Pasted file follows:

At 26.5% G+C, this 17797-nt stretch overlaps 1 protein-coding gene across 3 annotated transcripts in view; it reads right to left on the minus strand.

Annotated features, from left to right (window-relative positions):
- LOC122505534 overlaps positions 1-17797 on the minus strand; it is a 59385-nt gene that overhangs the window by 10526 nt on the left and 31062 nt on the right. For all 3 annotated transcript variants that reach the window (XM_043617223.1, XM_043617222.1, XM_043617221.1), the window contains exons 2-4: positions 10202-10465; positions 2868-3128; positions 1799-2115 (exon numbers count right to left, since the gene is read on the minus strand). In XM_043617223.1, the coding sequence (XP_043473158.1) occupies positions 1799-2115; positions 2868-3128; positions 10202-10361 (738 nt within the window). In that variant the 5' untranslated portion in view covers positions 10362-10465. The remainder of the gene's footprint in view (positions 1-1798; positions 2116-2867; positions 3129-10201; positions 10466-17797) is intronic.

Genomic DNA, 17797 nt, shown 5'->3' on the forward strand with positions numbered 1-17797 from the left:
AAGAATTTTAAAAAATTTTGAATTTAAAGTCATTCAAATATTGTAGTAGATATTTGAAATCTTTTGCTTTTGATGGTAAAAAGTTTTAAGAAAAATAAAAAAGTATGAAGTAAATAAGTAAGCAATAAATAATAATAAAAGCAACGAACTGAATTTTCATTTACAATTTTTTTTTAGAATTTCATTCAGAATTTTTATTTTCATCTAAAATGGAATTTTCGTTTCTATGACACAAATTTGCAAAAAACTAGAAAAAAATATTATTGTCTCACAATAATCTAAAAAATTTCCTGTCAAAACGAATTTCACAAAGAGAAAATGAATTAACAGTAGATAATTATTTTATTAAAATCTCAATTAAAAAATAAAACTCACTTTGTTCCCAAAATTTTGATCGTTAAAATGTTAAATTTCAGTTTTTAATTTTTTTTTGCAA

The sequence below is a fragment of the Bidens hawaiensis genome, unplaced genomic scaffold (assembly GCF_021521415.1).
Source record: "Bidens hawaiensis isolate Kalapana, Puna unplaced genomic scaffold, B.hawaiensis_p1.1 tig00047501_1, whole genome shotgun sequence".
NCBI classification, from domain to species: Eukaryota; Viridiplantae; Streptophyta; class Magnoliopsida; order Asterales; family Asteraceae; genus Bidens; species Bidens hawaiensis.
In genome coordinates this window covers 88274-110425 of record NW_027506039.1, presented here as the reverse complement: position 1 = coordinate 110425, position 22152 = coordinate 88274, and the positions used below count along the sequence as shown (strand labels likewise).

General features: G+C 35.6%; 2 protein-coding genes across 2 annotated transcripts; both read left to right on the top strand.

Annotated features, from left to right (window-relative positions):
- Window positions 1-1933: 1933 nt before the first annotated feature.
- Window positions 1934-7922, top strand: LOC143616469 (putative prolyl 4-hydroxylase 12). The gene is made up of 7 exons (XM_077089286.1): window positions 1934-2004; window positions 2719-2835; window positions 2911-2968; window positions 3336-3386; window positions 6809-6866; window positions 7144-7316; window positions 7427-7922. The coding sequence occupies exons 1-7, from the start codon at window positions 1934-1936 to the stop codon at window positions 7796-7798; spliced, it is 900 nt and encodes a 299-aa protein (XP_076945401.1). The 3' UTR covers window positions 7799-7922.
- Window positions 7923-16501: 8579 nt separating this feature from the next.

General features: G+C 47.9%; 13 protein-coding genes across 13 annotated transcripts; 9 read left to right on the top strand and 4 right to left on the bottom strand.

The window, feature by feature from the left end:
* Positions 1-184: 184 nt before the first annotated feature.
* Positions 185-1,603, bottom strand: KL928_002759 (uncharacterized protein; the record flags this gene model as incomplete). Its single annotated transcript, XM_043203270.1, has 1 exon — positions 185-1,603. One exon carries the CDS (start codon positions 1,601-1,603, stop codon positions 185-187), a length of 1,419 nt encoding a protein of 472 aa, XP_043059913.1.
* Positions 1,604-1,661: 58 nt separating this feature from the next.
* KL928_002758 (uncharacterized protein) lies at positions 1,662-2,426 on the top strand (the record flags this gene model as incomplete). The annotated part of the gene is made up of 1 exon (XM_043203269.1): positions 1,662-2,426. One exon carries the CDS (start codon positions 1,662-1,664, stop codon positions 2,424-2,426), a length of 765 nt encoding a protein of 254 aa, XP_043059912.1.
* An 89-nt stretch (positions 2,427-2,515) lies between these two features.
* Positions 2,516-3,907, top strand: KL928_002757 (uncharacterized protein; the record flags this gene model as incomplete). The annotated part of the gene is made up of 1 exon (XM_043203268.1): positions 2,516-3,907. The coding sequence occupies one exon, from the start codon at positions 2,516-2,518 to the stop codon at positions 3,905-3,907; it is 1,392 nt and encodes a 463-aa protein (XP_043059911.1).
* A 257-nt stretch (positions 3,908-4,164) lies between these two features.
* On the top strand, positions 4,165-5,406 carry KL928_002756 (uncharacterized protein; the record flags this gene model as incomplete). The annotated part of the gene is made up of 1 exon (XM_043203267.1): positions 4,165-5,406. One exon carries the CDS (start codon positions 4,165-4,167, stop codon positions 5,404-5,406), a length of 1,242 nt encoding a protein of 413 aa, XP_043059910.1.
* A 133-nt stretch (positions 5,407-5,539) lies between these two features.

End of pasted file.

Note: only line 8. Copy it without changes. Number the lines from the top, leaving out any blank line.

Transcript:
NCBI classification, from domain to species: Eukaryota; Viridiplantae; Streptophyta; class Magnoliopsida; order Asterales; family Asteraceae; genus Bidens; species Bidens hawaiensis.